Scope Creep or Death by a Thousand Cuts

Posted on: September 14th, 2015 by Jim

Imagine this scenario: You and your significant other decide to build a house. Let’s say it’s a split-level with two bedrooms, two bathrooms, a one-car garage, no frills. And so you hire an architect and she gets to work on a blueprint. And after she’s been building the house for a couple of months, you approach her and tell her you want to make some changes. Specifically you tell her you now want three bedrooms, a two-car garage, a deck and – just for fun – an in-ground pool. And she says, “No problem. I will build the house within the same schedule for the same budget with no added risk. Don’t worry about it.”

Sound crazy? Well, it is. And guess what? We do pretty much exactly this same thing every day on our projects. For ‘architect’, substitute project manager and for ‘you and significant other’ substitute stakeholder/customer. What you, the homeowner have done is increase scope. And significantly. What the architect has done is to agree to do the impossible. Why? Perhaps she’s concerned that maybe you’ll find another architect or you won’t recommend her to someone else. Maybe she succumbed to pressure. Perhaps she wants to be a “nice guy.”

But in reality, no architect, at least none that I’ve ever met, would do this. If the house wasn’t too far along, a change order would be issued and new plans, including budget, would be produced and executed to. Failing to perform rigorous change control is what we call scope creep, which the Project Management Body of Knowledge, defines as “the uncontrolled expansion to product or project scope without adjustments to time, cost and resources.”1

So if the architect won’t do this why do we? (I know we do because as a consultant and instructor, this is the number one problem I see everywhere). I believe we do it for a number of reasons:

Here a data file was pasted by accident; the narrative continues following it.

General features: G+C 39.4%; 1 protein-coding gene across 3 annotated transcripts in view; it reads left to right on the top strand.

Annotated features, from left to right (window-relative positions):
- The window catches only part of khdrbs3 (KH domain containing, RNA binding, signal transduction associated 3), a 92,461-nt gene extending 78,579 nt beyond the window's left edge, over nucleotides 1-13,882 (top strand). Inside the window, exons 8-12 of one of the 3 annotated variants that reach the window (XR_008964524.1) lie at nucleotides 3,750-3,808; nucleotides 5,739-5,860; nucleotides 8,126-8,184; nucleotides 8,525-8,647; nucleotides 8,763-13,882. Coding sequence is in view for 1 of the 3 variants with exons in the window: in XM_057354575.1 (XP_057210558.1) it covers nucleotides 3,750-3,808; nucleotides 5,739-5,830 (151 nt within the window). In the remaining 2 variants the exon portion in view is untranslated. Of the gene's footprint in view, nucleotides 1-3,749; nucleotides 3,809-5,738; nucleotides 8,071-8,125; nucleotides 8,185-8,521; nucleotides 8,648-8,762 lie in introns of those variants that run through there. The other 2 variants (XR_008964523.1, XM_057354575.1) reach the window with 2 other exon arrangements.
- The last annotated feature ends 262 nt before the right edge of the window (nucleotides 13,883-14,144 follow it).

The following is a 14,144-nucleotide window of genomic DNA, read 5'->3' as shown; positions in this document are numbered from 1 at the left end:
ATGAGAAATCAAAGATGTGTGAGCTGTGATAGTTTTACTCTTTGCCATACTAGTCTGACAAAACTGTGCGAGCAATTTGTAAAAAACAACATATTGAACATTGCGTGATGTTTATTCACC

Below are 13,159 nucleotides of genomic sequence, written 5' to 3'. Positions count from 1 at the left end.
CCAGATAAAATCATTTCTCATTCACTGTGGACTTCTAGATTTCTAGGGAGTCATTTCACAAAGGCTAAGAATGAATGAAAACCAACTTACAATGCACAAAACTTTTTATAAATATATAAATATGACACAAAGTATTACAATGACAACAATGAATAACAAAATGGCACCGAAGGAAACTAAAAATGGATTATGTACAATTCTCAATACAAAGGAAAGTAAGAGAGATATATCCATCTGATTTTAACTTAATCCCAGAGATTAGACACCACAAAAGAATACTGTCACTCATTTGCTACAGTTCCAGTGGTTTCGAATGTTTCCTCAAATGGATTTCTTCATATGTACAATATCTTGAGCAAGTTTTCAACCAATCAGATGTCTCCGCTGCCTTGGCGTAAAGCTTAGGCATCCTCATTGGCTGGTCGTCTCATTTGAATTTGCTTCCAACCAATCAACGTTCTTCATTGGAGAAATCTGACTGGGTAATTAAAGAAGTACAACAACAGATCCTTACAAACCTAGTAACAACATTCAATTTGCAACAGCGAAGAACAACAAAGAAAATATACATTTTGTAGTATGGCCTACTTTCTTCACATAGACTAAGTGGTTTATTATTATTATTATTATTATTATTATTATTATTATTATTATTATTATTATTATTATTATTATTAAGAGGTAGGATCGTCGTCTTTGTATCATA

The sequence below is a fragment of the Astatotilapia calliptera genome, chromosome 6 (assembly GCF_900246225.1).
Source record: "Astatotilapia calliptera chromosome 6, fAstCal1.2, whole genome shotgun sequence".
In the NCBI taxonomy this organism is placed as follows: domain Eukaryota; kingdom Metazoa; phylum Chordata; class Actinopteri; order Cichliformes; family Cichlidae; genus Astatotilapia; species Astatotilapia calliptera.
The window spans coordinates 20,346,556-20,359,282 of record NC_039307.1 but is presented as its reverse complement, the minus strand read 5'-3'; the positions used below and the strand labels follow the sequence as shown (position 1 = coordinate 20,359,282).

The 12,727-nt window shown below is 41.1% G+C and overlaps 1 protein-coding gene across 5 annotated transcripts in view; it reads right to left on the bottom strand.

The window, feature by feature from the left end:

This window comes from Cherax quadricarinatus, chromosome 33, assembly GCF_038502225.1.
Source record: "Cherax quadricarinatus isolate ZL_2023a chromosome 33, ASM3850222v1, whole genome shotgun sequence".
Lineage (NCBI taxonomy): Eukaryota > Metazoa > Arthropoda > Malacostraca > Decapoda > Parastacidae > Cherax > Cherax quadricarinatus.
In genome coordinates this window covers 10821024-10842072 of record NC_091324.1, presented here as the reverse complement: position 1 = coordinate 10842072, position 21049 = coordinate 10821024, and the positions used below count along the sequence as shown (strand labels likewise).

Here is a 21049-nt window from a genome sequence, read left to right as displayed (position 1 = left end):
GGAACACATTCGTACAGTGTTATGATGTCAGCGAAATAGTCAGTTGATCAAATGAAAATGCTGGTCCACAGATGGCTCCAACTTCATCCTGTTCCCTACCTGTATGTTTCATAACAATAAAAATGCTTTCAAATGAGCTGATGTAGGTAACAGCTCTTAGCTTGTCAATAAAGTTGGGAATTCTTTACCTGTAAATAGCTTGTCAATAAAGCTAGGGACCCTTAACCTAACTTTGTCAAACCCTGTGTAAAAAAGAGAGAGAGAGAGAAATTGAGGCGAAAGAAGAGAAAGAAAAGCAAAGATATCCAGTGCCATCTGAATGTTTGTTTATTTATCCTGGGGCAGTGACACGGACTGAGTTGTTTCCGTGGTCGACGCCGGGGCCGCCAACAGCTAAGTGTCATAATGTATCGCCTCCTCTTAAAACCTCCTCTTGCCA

1. The scope was never really understood in the first place. The customer sort of knew what he wanted and so consequently we sort of knew how to provide it to him. Scope begins with requirements and so if the customer cannot articulate his requirements (“I want a house kind of like the one down the street, only bigger”), it is impossible for us to give him what he wants.
  2. If the scope *is* understood, we have no real mechanism in place for when the inevitable changes are requested. And so we do everything that everybody asks in more or less random order. And so minus this change control system (and change control board), we are barely above chaos and frequently rearranging the deck chairs on our own private Titanic.
  3. We don’t know how to push back. Yes, despite the possible existence of the above two factors, in many environments, the stakeholder that yells loud enough always gets the changes he wants anyway. And so canceled vacations, overtime, last-minute heroics and attendant burnout. Ten pounds of project in a five pound bag. And then everybody says, “Well it killed everybody but we got what we wanted.” But having gone through that once, why would you ever want to go through it again?

There are likely other reasons that play into this phenomenon but for me, item number three overrides the others. The stakeholder says, basically, “If you don’t make the changes I want then you don’t love me (or my project.)” The good project manager says no, not allowing changes in a haphazard fashion demonstrates exactly that I do love the project. And want to protect it. And so therefore the good PM enforces good scope control and good change control and pulls the stakeholders – perhaps kicking and screaming – up a level in project maturity. Proving that just because we’ve always done it that way doesn’t mean that’s the way we should continue to do it.

And if the customer says “Why can’t we do it like we always did, “you can always say – politely, of course – “And how has that worked out for us in the past?”

1. Project Management Body of Knowledge, Fifth Edition, p. 562. PMI

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